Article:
Meanwhile, women are being executed also for their sexuality According to Hangaw, a Kurdish human rights group, in early September, Zahra Seddiqi Hamedani, 31, and Elham Choubdar, 24, were found guilty of “corruption on Earth” for “promoting homosexuality”, “promoting Christianity” and “communicating with the media opposing the Islamic Republic” and sentenced to death. They were also found guilty of sex trafficking, a charge that human rights activists say is fabricated.
The history of hijab as political weapon
For centuries, the hijab, the veil traditionally worn by many Islamic women, has been used as more than an item of clothing. In Iran, the veil has been weaponised and politicised, made into a tool that can be wielded as a means of control. Following the Islamic Revolution in 1979, Sharia law made hijab-wearing mandatory in Iran, but this did not happen without a fight – massive protests against the changes taking place in women’s rights happened the day after the introduction of mandatory hijab (veiling) was announced. The protests lasted for six days, from 8 March to 14 March 1979, with thousands of women participating.
Back before the Revolution, the then-leader Reza Shah banned the veil and encouraged Iranians to adopt European dress in 1936, in an effort to promote nation-building. Needless to say, one of the late Shah’s unwitting legacies has thus been the transformation of dress code into a central issue in Iranian politics. Hijab is seen as a sign of virtue by traditional conservatives, while unveiled women are seen by many as a symbol of the depravity and destructiveness of Western cultural influence, or “Westoxication” to use the word preferred by pro-regime ideologues.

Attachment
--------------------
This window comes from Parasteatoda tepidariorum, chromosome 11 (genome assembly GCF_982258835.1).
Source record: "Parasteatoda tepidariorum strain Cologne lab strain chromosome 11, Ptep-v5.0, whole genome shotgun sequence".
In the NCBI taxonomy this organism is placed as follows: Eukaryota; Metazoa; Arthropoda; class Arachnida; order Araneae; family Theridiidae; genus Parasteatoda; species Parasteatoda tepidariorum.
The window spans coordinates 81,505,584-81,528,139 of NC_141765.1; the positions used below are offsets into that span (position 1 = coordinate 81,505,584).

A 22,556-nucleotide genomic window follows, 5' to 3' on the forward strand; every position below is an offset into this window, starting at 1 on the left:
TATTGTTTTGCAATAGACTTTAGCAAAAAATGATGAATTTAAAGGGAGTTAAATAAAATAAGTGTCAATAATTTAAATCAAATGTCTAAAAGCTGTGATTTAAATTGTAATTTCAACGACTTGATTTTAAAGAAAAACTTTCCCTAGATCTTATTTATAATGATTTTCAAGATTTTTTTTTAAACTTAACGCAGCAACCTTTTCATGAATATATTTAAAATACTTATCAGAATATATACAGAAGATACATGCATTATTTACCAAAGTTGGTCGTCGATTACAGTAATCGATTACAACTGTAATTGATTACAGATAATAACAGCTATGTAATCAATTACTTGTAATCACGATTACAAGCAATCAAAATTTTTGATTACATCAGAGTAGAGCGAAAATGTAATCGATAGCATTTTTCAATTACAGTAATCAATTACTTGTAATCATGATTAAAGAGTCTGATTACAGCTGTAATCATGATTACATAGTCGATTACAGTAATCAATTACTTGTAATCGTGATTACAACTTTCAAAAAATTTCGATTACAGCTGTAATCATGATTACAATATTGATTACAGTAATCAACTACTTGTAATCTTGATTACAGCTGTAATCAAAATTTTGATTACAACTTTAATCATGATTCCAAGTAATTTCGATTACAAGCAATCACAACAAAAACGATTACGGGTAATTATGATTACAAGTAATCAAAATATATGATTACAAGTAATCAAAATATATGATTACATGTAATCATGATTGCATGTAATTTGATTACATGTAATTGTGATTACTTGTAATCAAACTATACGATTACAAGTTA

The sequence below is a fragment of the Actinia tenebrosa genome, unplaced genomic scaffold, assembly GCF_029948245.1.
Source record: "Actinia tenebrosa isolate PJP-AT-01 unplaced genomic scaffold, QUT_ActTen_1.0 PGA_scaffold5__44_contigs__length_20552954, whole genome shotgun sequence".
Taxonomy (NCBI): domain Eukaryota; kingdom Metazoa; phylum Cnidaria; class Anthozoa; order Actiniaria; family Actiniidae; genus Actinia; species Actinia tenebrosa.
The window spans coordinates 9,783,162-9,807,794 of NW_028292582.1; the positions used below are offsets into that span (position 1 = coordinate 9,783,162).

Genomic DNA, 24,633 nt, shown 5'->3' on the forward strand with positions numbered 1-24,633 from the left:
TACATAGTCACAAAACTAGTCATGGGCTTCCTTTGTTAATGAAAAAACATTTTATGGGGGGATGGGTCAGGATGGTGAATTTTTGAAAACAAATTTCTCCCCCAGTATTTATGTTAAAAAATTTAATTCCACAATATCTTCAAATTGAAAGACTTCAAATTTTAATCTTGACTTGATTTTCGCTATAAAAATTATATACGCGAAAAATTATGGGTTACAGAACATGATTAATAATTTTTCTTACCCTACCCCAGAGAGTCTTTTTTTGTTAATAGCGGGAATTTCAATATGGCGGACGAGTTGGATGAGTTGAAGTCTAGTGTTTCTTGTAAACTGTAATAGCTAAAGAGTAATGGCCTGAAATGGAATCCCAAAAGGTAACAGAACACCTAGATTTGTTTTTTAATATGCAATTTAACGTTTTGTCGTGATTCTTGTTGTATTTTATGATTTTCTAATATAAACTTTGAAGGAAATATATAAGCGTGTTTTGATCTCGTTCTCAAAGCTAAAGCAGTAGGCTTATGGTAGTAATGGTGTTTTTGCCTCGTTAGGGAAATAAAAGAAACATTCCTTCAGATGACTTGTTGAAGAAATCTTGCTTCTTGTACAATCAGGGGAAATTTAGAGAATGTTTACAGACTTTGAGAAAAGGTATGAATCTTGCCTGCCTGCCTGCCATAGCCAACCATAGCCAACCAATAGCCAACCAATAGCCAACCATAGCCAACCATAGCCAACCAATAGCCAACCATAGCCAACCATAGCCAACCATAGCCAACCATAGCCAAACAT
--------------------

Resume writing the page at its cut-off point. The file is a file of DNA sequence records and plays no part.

By July 1980, unveiled women were refused entry to government offices and public buildings and banned from appearing unveiled at their workplaces under the risk of being fired, whilst on the streets, unveiled women were attacked by revolutionaries. An edict of mandatory veiling in public followed in July 1981 and by 1983 the Islamic Punishment Law was introduced, under Article 638 of the Islamic Penal Code, “Anyone in public places and roads who openly commits a harām (sinful) act, (unveiled) in addition to the punishment provided for the act, shall be sentenced to two months imprisonment or up to 74 lashes.” All females over the age of nine were now mandated to cover their heads and women obliged to wear long, loose-fitting clothes to disguise their figures in public.